The Transylvania Times -

The History And Future Of Transylvania Co. Farms

Picturing The Past  


Last updated 11/2/2020 at 4:16pm

Haying time at Cathey's Creek Farm in the early 1900s. Front from left: Leroy Waldrop, Tom Galloway, Reuben Bracken, Pete Lance, Lewis Waldrop, Jim Waldrop and Mannie Waldrop. Two little boys: Hovey and Arthur Waldrop. Back from left: Mays Waldrop on the haystack, Van Buren Waldrop and Ray Waldrop standing in the wagon, and Robert Waldrop on the car hood.

Fall is harvest time. Since the first settlers came to the area in the late 1700s agriculture has played a major role in the local economy. Early families grew their own food and crops for their livestock. They also took any extra crops and livestock to markets in Asheville or Greenville each fall for much needed cash. They income allowed them to buy goods they couldn't grow or make, as well as additional land and to pay taxes.

They chiefly raised hogs, along with cattle and sheep (mainly for the wool), as well as chickens. Corn was the leading crop, along with beans, pumpkins, winter squash, cabbage, potatoes, oats and rye.

Throughout the 1800s agriculture grew steadily and continued to be the chief source of income in Transylvania County. There were 365 farms in 1870, 734 in 1880 and just over 1,000 by 1900. The farms also grow in total acreage over the years.

The 20th century began with a shift in the local economy - many were working in the logging and lumber industry and by 1940 manufacturing jobs lured others away from farming full-time. Real estate prices in Brevard were relatively high but farm owners couldn't sell their property for enough to entice them to sell and move to town so most continued to farm on a small scale.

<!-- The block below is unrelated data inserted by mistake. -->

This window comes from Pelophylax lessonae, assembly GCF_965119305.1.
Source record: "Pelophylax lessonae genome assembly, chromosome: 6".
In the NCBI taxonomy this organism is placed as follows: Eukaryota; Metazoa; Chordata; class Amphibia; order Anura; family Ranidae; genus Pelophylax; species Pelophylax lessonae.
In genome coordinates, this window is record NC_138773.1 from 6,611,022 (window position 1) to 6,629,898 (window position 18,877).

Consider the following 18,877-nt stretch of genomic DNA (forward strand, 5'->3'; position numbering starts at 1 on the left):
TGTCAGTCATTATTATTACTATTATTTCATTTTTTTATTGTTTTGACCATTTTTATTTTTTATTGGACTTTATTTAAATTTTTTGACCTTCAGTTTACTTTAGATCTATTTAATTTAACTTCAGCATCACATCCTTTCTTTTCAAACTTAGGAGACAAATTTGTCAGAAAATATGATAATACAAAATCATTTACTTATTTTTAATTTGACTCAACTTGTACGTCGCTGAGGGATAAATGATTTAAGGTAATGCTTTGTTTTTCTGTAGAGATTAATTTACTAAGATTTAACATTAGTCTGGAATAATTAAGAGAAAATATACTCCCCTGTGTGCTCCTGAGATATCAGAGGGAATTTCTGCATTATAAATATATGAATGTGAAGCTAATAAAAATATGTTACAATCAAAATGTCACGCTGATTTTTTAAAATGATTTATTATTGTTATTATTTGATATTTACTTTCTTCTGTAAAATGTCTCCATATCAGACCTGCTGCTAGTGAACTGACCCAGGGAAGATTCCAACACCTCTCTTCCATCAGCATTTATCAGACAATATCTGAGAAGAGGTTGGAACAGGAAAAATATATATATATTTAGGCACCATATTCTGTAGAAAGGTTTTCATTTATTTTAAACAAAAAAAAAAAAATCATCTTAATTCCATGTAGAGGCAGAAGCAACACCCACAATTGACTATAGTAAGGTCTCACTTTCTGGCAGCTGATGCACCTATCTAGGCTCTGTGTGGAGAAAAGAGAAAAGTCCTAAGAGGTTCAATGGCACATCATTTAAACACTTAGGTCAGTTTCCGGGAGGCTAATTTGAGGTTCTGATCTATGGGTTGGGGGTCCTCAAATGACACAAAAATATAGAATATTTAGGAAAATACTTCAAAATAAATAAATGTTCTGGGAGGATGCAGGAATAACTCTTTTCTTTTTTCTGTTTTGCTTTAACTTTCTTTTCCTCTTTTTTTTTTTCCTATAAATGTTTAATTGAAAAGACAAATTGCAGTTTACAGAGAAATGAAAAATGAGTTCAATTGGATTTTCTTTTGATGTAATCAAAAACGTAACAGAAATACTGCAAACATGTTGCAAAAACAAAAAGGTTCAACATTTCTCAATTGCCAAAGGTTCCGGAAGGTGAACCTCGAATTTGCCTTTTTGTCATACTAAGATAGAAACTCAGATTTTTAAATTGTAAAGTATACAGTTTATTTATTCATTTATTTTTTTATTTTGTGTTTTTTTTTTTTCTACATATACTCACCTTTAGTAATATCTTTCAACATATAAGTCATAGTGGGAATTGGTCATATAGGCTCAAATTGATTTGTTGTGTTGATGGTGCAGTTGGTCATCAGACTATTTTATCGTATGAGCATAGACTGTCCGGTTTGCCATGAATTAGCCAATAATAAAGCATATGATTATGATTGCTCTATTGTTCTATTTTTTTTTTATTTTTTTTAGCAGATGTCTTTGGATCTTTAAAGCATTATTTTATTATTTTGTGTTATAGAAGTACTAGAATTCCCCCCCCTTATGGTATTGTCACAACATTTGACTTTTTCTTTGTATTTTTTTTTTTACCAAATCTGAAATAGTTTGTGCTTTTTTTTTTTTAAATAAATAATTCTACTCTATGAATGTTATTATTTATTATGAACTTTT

Agriculture in the county was also changing. Dairy farming expanded from the 1940s through the 1960s. In the 1950s and 60s the nursery business blossomed - with gladiolas, ornamental shrubs and trees, and Christmas trees being leading products. By 1982 the top grossing farm product in Transylvania County was trout.

Today, agricultural remains important but the type of farming has changed. Statistics for 2017 list 215 farms in the county. They are smaller, at an average size of 68 acres, and the products have changed again. The leading crops are those that sell at farmers market and roadside stands - vegetables, fruit, berries, melons and flowers. Greenhouse and nursery products, such as ornamental plants, shrubs, trees and Christmas trees, are also grown throughout the county. The leading livestock product is aquaculture - trout farms and fish hatcheries; followed by beef, sheep, goats, poultry and eggs.

(Photographs and information for this column are provided by the Rowell Bosse North Carolina Room, Transylvania County Library. For more information, comments, or suggestions contact Marcy at [email protected] or [828] 884-1820.)


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